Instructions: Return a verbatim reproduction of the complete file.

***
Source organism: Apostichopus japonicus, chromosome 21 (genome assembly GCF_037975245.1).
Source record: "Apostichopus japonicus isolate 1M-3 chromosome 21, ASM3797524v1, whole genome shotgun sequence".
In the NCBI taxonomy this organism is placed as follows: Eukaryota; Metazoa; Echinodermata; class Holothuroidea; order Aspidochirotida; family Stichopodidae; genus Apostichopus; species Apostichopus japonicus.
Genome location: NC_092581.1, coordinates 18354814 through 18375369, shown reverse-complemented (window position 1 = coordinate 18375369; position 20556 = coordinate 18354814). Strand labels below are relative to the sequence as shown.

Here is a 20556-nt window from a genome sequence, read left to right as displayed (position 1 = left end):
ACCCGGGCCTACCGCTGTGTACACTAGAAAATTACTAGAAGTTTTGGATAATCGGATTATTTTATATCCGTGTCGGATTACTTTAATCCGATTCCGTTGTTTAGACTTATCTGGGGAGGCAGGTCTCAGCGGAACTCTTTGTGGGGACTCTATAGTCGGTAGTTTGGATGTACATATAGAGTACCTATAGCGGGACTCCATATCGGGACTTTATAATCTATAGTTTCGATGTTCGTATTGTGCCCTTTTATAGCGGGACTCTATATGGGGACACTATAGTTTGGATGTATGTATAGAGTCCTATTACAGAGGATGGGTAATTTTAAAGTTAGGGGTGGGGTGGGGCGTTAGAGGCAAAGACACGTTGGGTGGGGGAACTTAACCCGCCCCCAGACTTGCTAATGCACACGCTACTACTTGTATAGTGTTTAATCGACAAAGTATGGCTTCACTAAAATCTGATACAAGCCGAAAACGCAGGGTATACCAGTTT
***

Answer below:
Source organism: Apostichopus japonicus, chromosome 21 (genome assembly GCF_037975245.1).
Source record: "Apostichopus japonicus isolate 1M-3 chromosome 21, ASM3797524v1, whole genome shotgun sequence".
In the NCBI taxonomy this organism is placed as follows: Eukaryota; Metazoa; Echinodermata; class Holothuroidea; order Aspidochirotida; family Stichopodidae; genus Apostichopus; species Apostichopus japonicus.
Genome location: NC_092581.1, coordinates 18354814 through 18375369, shown reverse-complemented (window position 1 = coordinate 18375369; position 20556 = coordinate 18354814). Strand labels below are relative to the sequence as shown.

Here is a 20556-nt window from a genome sequence, read left to right as displayed (position 1 = left end):
ACCCGGGCCTACCGCTGTGTACACTAGAAAATTACTAGAAGTTTTGGATAATCGGATTATTTTATATCCGTGTCGGATTACTTTAATCCGATTCCGTTGTTTAGACTTATCTGGGGAGGCAGGTCTCAGCGGAACTCTTTGTGGGGACTCTATAGTCGGTAGTTTGGATGTACATATAGAGTACCTATAGCGGGACTCCATATCGGGACTTTATAATCTATAGTTTCGATGTTCGTATTGTGCCCTTTTATAGCGGGACTCTATATGGGGACACTATAGTTTGGATGTATGTATAGAGTCCTATTACAGAGGATGGGTAATTTTAAAGTTAGGGGTGGGGTGGGGCGTTAGAGGCAAAGACACGTTGGGTGGGGGAACTTAACCCGCCCCCAGACTTGCTAATGCACACGCTACTACTTGTATAGTGTTTAATCGACAAAGTATGGCTTCACTAAAATCTGATACAAGCCGAAAACGCAGGGTATACCAGTTT